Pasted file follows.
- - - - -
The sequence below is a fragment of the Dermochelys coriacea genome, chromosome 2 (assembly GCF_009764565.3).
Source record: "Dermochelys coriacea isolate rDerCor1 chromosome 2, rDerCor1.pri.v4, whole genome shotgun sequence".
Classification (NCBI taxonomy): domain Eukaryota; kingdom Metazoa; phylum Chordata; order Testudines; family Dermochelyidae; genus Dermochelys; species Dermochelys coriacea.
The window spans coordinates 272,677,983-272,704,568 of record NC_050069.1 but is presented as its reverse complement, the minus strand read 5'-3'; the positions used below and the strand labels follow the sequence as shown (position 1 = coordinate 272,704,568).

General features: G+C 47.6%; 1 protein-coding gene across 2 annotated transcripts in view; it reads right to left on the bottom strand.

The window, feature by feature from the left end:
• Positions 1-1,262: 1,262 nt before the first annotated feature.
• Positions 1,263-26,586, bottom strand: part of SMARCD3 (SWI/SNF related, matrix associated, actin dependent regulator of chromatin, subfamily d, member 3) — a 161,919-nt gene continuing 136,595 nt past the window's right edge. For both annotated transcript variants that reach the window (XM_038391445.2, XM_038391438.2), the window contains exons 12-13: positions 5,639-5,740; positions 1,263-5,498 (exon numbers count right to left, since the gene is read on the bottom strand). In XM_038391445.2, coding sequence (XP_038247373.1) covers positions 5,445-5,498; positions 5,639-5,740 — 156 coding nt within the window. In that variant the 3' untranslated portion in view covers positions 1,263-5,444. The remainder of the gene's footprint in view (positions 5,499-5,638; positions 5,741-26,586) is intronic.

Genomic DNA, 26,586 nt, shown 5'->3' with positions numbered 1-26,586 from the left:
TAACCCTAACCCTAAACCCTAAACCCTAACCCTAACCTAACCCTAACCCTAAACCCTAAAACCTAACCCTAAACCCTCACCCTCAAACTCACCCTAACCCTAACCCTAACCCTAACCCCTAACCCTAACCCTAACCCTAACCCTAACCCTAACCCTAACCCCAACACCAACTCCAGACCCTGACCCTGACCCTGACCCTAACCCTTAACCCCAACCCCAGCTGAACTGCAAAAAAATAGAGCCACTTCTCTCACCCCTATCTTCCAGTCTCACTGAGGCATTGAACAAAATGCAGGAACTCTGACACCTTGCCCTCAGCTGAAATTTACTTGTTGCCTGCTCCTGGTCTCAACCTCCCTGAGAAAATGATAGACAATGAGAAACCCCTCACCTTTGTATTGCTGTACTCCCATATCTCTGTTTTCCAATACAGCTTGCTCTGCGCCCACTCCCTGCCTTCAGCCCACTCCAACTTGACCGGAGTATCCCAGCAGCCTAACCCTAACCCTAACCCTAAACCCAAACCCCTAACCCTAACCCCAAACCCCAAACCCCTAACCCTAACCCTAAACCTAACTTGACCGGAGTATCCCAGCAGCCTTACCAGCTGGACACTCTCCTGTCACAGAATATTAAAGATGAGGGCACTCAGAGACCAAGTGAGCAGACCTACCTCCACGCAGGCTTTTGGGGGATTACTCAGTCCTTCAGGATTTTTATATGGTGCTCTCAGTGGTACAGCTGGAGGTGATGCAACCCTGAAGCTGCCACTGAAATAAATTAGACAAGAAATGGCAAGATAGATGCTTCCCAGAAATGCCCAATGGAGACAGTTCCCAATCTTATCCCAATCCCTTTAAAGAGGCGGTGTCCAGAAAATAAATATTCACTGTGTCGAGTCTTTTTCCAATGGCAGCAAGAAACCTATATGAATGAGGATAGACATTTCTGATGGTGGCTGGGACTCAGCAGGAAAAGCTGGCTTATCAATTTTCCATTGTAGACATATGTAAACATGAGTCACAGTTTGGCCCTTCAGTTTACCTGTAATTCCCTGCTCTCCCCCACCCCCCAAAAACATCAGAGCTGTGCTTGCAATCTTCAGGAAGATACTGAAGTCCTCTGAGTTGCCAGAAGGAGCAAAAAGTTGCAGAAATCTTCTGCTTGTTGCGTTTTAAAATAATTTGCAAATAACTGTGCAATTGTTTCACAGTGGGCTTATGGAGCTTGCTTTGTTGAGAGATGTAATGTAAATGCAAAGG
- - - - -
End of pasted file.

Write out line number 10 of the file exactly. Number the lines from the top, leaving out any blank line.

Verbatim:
TAACCCTAACCCTAAACCCTAAACCCTAACCCTAACCTAACCCTAACCCTAAACCCTAAAACCTAACCCTAAACCCTCACCCTCAAACTCACCCTAACCCTAACCCTAACCCTAACCCCTAACCCTAACCCTAACCCTAACCCTAACCCTAACCCTAACCCCAACACCAACTCCAGACCCTGACCCTGACCCTGACCCTAACCCTTAACCCCAACCCCAGCTGAACTGCAAAAAAATAGAGCCACTTCTCTCACCCCTATCTTCCAGTCTCACTGAGGCATTGAACAAAATGCAGGAACTCTGACACCTTGCCCTCAGCTGAAATTTACTTGTTGCCTGCTCCTGGTCTCAACCTCCCTGAGAAAATGATAGACAATGAGAAACCCCTCACCTTTGTATTGCTGTACTCCCATATCTCTGTTTTCCAATACAGCTTGCTCTGCGCCCACTCCCTGCCTTCAGCCCACTCCAACTTGACCGGAGTATCCCAGCAGCCTAACCCTAACCCTAACCCTAAACCCAAACCCCTAACCCTAACCCCAAACCCCAAACCCCTAACCCTAACCCTAAACCTAACTTGACCGGAGTATCCCAGCAGCCTTACCAGCTGGACACTCTCCTGTCACAGAATATTAAAGATGAGGGCACTCAGAGACCAAGTGAGCAGACCTACCTCCACGCAGGCTTTTGGGGGATTACTCAGTCCTTCAGGATTTTTATATGGTGCTCTCAGTGGTACAGCTGGAGGTGATGCAACCCTGAAGCTGCCACTGAAATAAATTAGACAAGAAATGGCAAGATAGATGCTTCCCAGAAATGCCCAATGGAGACAGTTCCCAATCTTATCCCAATCCCTTTAAAGAGGCGGTGTCCAGAAAATAAATATTCACTGTGTCGAGTCTTTTTCCAATGGCAGCAAGAAACCTATATGAATGAGGATAGACATTTCTGATGGTGGCTGGGACTCAGCAGGAAAAGCTGGCTTATCAATTTTCCATTGTAGACATATGTAAACATGAGTCACAGTTTGGCCCTTCAGTTTACCTGTAATTCCCTGCTCTCCCCCACCCCCCAAAAACATCAGAGCTGTGCTTGCAATCTTCAGGAAGATACTGAAGTCCTCTGAGTTGCCAGAAGGAGCAAAAAGTTGCAGAAATCTTCTGCTTGTTGCGTTTTAAAATAATTTGCAAATAACTGTGCAATTGTTTCACAGTGGGCTTATGGAGCTTGCTTTGTTGAGAGATGTAATGTAAATGCAAAGG